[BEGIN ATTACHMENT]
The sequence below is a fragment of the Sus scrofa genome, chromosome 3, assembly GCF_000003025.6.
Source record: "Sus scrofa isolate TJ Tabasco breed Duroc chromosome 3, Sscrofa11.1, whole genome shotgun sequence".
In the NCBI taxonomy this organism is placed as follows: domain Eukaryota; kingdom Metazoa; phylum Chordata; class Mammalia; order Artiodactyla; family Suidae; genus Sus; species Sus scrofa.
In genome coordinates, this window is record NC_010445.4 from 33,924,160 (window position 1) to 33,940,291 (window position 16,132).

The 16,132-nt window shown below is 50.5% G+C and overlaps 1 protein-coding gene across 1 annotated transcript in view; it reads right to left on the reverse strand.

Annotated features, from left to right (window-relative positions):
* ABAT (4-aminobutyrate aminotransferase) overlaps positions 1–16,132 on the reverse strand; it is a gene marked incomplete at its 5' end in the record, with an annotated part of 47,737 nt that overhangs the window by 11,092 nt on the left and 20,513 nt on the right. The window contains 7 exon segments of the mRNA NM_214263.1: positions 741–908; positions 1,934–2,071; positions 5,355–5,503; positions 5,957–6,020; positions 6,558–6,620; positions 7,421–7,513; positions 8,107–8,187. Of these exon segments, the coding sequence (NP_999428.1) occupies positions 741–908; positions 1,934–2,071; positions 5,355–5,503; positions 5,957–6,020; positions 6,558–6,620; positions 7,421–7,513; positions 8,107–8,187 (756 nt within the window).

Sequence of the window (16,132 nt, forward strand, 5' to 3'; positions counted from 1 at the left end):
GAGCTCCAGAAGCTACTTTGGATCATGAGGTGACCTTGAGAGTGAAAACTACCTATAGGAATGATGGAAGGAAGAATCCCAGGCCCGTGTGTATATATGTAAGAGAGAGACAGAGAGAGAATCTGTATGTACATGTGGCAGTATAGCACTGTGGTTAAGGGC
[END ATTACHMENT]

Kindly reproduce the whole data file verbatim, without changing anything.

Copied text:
The sequence below is a fragment of the Sus scrofa genome, chromosome 3, assembly GCF_000003025.6.
Source record: "Sus scrofa isolate TJ Tabasco breed Duroc chromosome 3, Sscrofa11.1, whole genome shotgun sequence".
In the NCBI taxonomy this organism is placed as follows: domain Eukaryota; kingdom Metazoa; phylum Chordata; class Mammalia; order Artiodactyla; family Suidae; genus Sus; species Sus scrofa.
In genome coordinates, this window is record NC_010445.4 from 33,924,160 (window position 1) to 33,940,291 (window position 16,132).

The 16,132-nt window shown below is 50.5% G+C and overlaps 1 protein-coding gene across 1 annotated transcript in view; it reads right to left on the reverse strand.

Annotated features, from left to right (window-relative positions):
* ABAT (4-aminobutyrate aminotransferase) overlaps positions 1–16,132 on the reverse strand; it is a gene marked incomplete at its 5' end in the record, with an annotated part of 47,737 nt that overhangs the window by 11,092 nt on the left and 20,513 nt on the right. The window contains 7 exon segments of the mRNA NM_214263.1: positions 741–908; positions 1,934–2,071; positions 5,355–5,503; positions 5,957–6,020; positions 6,558–6,620; positions 7,421–7,513; positions 8,107–8,187. Of these exon segments, the coding sequence (NP_999428.1) occupies positions 741–908; positions 1,934–2,071; positions 5,355–5,503; positions 5,957–6,020; positions 6,558–6,620; positions 7,421–7,513; positions 8,107–8,187 (756 nt within the window).

Sequence of the window (16,132 nt, forward strand, 5' to 3'; positions counted from 1 at the left end):
GAGCTCCAGAAGCTACTTTGGATCATGAGGTGACCTTGAGAGTGAAAACTACCTATAGGAATGATGGAAGGAAGAATCCCAGGCCCGTGTGTATATATGTAAGAGAGAGACAGAGAGAGAATCTGTATGTACATGTGGCAGTATAGCACTGTGGTTAAGGGC